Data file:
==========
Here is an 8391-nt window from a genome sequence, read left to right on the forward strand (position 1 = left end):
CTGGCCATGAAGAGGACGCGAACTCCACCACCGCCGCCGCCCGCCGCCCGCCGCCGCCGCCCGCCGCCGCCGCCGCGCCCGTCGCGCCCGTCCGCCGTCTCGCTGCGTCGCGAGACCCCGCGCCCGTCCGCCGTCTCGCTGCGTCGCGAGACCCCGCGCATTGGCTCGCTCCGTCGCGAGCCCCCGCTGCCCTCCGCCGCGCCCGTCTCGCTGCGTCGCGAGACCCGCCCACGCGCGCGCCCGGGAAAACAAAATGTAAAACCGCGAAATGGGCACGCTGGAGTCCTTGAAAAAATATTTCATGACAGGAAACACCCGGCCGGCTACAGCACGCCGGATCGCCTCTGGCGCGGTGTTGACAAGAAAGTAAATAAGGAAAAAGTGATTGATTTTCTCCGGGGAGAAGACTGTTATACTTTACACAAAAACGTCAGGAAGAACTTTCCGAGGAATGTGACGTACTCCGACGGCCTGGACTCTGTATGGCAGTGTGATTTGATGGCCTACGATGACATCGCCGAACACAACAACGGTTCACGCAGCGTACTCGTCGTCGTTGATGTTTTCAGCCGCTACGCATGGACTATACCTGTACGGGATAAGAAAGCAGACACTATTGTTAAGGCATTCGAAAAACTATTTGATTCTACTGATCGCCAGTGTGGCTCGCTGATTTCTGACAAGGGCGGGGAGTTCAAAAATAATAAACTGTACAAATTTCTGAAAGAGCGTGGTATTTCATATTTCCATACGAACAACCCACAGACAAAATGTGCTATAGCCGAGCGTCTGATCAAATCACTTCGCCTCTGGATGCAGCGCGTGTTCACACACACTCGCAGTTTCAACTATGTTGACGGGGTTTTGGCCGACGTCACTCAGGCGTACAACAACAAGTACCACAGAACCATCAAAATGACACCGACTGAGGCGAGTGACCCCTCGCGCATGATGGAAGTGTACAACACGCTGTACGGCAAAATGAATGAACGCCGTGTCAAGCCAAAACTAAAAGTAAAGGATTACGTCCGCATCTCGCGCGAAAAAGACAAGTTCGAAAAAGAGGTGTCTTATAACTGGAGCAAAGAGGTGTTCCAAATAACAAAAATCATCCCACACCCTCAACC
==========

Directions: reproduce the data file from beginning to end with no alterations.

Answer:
Here is an 8391-nt window from a genome sequence, read left to right on the forward strand (position 1 = left end):
CTGGCCATGAAGAGGACGCGAACTCCACCACCGCCGCCGCCCGCCGCCCGCCGCCGCCGCCCGCCGCCGCCGCCGCGCCCGTCGCGCCCGTCCGCCGTCTCGCTGCGTCGCGAGACCCCGCGCCCGTCCGCCGTCTCGCTGCGTCGCGAGACCCCGCGCATTGGCTCGCTCCGTCGCGAGCCCCCGCTGCCCTCCGCCGCGCCCGTCTCGCTGCGTCGCGAGACCCGCCCACGCGCGCGCCCGGGAAAACAAAATGTAAAACCGCGAAATGGGCACGCTGGAGTCCTTGAAAAAATATTTCATGACAGGAAACACCCGGCCGGCTACAGCACGCCGGATCGCCTCTGGCGCGGTGTTGACAAGAAAGTAAATAAGGAAAAAGTGATTGATTTTCTCCGGGGAGAAGACTGTTATACTTTACACAAAAACGTCAGGAAGAACTTTCCGAGGAATGTGACGTACTCCGACGGCCTGGACTCTGTATGGCAGTGTGATTTGATGGCCTACGATGACATCGCCGAACACAACAACGGTTCACGCAGCGTACTCGTCGTCGTTGATGTTTTCAGCCGCTACGCATGGACTATACCTGTACGGGATAAGAAAGCAGACACTATTGTTAAGGCATTCGAAAAACTATTTGATTCTACTGATCGCCAGTGTGGCTCGCTGATTTCTGACAAGGGCGGGGAGTTCAAAAATAATAAACTGTACAAATTTCTGAAAGAGCGTGGTATTTCATATTTCCATACGAACAACCCACAGACAAAATGTGCTATAGCCGAGCGTCTGATCAAATCACTTCGCCTCTGGATGCAGCGCGTGTTCACACACACTCGCAGTTTCAACTATGTTGACGGGGTTTTGGCCGACGTCACTCAGGCGTACAACAACAAGTACCACAGAACCATCAAAATGACACCGACTGAGGCGAGTGACCCCTCGCGCATGATGGAAGTGTACAACACGCTGTACGGCAAAATGAATGAACGCCGTGTCAAGCCAAAACTAAAAGTAAAGGATTACGTCCGCATCTCGCGCGAAAAAGACAAGTTCGAAAAAGAGGTGTCTTATAACTGGAGCAAAGAGGTGTTCCAAATAACAAAAATCATCCCACACCCTCAACC